Learning to Travel Like a Cyclist in Toronto

Traffic Accident Blues

It’s been about 4 years since I first moved to Toronto.

I came here with a car and the intention of furthering my career and learn to survive in the big city. Over the past four years I’ve established a career, lost a car along the way and learned that survival on the streets of Toronto is achieved in more ways than one.

I really can’t say I miss my car. Even when it’s raining or snowing or when I have to buy a lot of groceries, I can honestly say I don’t miss my old green menace one bit (green as in the colour and not as in some environmentally beneficial quality of my old car, so I guess it was a “green menace” in a few ways).

However, my car (and my time as a motorist) has left me with a few personal habits that I’m trying to kick. When I set out on my bicycle, I have to remind myself that I no longer have to travel like a motorist. I’m no longer confined to the routes that cars and trucks must follow. It’s difficult at first, but freeing myself from my “motorist habits” is one of the most liberating aspects of becoming a bicycle commuter or, more simply, a cyclist.

There are some habits I can’t give up. Like stopping for red lights, signaling my intentions and not driving the wrong way down one-way streets. Those are good habits that I developed behind the wheel. And I still follow these today.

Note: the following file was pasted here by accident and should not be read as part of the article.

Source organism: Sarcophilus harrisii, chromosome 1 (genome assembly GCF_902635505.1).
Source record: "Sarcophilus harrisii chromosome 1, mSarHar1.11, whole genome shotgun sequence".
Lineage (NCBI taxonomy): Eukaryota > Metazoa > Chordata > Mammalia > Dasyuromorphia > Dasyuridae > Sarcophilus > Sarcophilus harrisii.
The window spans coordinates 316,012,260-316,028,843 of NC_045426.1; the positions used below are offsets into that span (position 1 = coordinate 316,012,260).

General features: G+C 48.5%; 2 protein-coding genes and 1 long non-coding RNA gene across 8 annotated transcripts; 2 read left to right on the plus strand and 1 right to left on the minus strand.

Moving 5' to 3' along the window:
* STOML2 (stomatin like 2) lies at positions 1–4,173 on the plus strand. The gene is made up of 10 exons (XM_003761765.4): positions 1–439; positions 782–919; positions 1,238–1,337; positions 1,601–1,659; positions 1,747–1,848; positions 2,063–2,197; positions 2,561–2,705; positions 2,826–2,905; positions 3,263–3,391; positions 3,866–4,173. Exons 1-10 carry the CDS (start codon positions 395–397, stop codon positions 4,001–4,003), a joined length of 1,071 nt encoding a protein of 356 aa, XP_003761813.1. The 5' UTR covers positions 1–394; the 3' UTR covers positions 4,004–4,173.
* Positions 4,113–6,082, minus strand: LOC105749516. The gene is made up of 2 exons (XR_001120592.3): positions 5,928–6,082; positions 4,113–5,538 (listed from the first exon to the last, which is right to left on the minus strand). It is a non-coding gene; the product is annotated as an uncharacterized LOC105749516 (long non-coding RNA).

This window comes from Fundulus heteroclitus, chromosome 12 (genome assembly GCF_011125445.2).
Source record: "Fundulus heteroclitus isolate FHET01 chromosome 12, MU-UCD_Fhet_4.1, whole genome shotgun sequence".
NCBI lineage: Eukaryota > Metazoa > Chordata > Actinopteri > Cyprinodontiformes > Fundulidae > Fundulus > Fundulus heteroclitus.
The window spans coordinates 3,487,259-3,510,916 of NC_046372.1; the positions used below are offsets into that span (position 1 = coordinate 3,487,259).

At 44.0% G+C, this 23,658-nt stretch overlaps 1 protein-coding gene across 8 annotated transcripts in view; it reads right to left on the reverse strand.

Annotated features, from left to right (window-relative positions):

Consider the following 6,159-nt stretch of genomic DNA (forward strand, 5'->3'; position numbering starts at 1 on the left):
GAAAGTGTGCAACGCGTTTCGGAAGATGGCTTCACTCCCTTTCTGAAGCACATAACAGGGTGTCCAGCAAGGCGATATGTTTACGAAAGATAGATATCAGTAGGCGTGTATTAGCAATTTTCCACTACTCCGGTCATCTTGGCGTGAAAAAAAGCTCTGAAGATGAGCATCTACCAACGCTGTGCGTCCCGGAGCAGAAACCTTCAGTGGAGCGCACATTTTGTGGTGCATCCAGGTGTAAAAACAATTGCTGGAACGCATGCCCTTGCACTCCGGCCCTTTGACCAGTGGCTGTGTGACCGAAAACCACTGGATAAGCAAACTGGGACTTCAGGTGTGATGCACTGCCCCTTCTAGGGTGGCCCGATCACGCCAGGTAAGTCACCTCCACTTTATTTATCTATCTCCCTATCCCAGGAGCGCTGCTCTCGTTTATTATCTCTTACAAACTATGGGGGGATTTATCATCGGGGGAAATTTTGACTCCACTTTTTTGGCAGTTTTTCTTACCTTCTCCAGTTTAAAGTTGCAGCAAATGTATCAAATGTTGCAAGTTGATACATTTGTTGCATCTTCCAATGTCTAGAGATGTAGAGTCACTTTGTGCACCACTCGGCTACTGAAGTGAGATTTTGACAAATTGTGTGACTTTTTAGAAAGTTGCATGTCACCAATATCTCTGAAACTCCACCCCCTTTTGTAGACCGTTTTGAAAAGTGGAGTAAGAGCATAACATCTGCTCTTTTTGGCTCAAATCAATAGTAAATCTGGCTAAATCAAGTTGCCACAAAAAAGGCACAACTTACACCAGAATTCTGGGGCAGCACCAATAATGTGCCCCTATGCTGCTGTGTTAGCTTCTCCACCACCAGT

However, finding the most direct and fastest route to my destination is a habit I’m trying to break. Whether I take the main arterial roads or if I choose to discover a few quiet side streets and paths through parks, the time difference is often negligible.

Toronto’s lack of safe and consistent cycling infrastructure provides the opportunity to be more creative with your route. In cities like Amsterdam, cycling infrastructure is so prominent it makes more sense to take the main routes. Side streets in Amsterdam are cobblestone-paved, car-parked, child-playing areas that simply don’t offer the opportunities to escape main street mayhem like the park trails and side streets of Toronto.

For example, to get from Davisville to Parkdale I could follow the subway and street car lines. Taking Yonge south to King, and then King west to Parkdale is an option. There’s a lot of traffic and a lot of obstacles along the way, but it is direct and a route that the motorist in me would take.

On my bike it’s a whole other story. I can cut through the quiet streets of Summerhill, bypassing the traffic throttling barriers to keep motorists from cutting through this area on their way from Yonge to Avenue road (or vice-versa). I can follow the bike lanes down Bedford or wind my way through the quiet streets in the Annex. Further south I can get from Dundas to Queen Street through Trinity Bellwoods Park.

Sure, I’ve taken a few wrong turns, but these never end in disaster. A wrong turn on a bicycle becomes a chance for discovery. New routes are always possible by bicycle, and rarely will they be blocked by rush hour traffic.

In Toronto, surviving the city streets on a bicycle means developing the habit of seeing possible connections between our side streets and park trails and the places we want to go.

Have you made a few “short cut” discoveries in your travels through Toronto? You can share them in the BikingToronto Bicycle Route Mapping Wiki.